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Intermittent theta burst stimulation enhances upper limb motor function in patients with chronic stroke: a pilot randomized controlled trial



Intermittent theta burst stimulation (iTBS) is a form of repetitive transcranial stimulation that has been used to enhance upper limb (UL) motor recovery. However, only limited studies have examined its efficacy in patients with chronic stroke and therefore it remains controversial.


This was a randomized controlled trial that enrolled patients from a rehabilitation department. Twenty-two patients with first-ever chronic and unilateral cerebral stroke, aged 30–70 years, were randomly assigned to the iTBS or control group. All patients received 1 session per day for 10 days of either iTBS or sham stimulation over the ipsilesional primary motor cortex in addition to conventional neurorehabilitation. Outcome measures were assessed before and immediately after the intervention period: Modified Ashworth Scale (MAS), Fugl-Meyer Assessment Upper Extremity (FMA-UE), Action Research Arm Test (ARAT), Box and Block test (BBT), and Motor Activity Log (MAL). Analysis of covariance was adopted to compare the treatment effects between groups.


The iTBS group had greater improvement in the MAS and FMA than the control group (η2 = 0.151–0.233; p < 0.05), as well as in the ARAT and BBT (η2 = 0.161–0.460; p < 0.05) with large effect size. Both groups showed an improvement in the BBT, and there were no significant between-group differences in MAL changes.


The iTBS induced greater gains in spasticity decrease and UL function improvement, especially in fine motor function, than sham TBS. This is a promising finding because patients with chronic stroke have a relatively low potential for fine motor function recovery. Overall, iTBS may be a beneficial adjunct therapy to neurorehabilitation for enhancing UL function. Further larger-scale study is warranted to confirm the findings and its long-term effect.

Trial registration

This trial was registered under ID No. NCT01947413 on September 20, 2013.

Peer Review reports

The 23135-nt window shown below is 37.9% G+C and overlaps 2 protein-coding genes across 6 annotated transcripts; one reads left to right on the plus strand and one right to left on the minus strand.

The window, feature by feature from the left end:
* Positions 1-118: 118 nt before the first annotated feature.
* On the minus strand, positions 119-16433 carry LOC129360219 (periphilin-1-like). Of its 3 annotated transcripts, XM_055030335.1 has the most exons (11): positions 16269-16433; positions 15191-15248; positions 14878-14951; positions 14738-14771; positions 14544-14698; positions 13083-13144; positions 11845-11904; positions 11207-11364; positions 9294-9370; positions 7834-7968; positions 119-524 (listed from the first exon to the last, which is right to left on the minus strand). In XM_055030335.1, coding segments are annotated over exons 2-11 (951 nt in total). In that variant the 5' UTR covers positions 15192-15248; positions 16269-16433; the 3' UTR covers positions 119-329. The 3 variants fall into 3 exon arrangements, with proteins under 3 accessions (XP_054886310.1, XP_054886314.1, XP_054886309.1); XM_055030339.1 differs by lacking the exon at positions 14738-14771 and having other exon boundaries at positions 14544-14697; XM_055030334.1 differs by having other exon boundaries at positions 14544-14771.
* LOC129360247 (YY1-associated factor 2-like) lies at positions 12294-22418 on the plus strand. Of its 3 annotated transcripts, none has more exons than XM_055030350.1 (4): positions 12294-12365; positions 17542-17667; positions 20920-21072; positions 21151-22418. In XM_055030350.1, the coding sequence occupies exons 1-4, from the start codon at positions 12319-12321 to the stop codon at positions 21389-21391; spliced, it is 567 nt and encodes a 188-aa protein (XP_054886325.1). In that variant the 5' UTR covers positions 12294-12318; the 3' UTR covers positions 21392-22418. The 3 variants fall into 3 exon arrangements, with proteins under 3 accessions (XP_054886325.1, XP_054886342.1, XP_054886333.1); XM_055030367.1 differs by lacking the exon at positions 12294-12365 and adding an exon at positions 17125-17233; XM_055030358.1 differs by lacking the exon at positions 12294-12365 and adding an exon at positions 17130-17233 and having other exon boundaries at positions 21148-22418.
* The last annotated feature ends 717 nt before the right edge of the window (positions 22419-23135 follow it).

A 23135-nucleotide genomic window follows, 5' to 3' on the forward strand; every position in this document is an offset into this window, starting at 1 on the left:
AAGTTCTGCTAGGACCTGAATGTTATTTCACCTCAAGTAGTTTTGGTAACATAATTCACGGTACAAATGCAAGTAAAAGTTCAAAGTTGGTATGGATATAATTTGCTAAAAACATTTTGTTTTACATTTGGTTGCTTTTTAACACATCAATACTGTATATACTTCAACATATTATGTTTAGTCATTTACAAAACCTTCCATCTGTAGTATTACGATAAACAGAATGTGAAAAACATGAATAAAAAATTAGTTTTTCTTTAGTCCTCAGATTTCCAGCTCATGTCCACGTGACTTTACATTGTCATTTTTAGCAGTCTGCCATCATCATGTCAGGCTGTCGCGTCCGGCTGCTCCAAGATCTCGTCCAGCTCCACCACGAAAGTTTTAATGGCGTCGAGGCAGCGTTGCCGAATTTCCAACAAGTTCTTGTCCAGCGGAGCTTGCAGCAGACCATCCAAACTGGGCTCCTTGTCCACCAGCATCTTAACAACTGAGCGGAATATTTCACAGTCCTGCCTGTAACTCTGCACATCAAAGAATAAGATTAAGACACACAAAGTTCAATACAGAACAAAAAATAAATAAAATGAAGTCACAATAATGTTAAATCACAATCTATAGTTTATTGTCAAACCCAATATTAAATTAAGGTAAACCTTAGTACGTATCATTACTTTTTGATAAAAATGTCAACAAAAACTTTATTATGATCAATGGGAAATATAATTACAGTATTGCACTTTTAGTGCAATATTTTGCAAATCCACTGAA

Stroke is the leading cause of long-term disability globally [1]. It is estimated that 55–75% of post-stroke patients experience upper limb (UL) functional limitation [2]. This UL functional impairment results in restrictions on functional tasks and daily activities [3], and may, therefore, lead to decreased health-related quality of life [4]. A reported 50–60% of patients experience variable degrees of motor function limitation following stroke, even when undergoing traditional rehabilitation programs [5]. Repetitive transcranial magnetic stimulation (rTMS) is a promising emerging non-invasive brain stimulation technique for facilitating functional recovery by modulating neuroplastic processes, together with post-stroke motor network activity and connectivity [6]. However, one meta-analysis [7] stated that the current literature is not sufficient to show the superiority of rTMS combined with UL training over UL training alone. Intermittent TBS (iTBS), however, may hold more promise; thus, we investigated its efficacy in the neurorehabilitation of UL dysfunction.

Theta burst stimulation (TBS) is a novel form of rTMS composed of short and low-intensity bursts of rTMS at 50 Hz [8]. Compared to conventional rTMS protocols, TBS yields consistent and long-lasting effects on motor-evoked potentials (MEPs) after a shorter stimulation duration [8]. In general, iTBS intermittently produces short TBS trains to facilitate cortical excitability of primary motor cortex (M1), while continuous TBS (cTBS) represents a longer and continuous TBS train that suppresses M1 cortical excitability. Notably, loci other than M1 may not induce similar effects [9, 10]. Recent studies have shown controversial effects of TBS on UL function in patients with chronic stroke [11,12,13,14,15,16]. Based on the interhemispheric competition model, transcallosal inhibitory signals from the contralesional hemisphere hamper recovery of motor function post stroke [17], while cortical hyperexcitability in the contralesional hemisphere decreases with time after stroke [18] and may thus limit the effect of cTBS during the chronic stage. On the contrary, motor recovery has been associated with activation of the ipsilesional motor cortex in the chronic stroke stage [19], thus supporting the stimulation strategy of facilitating the ipsilesional primary motor cortex (M1). Therefore, iTBS was selected in this study to comprehensively elucidate its efficacy for the treatment of UL dysfunction in patients with chronic stroke.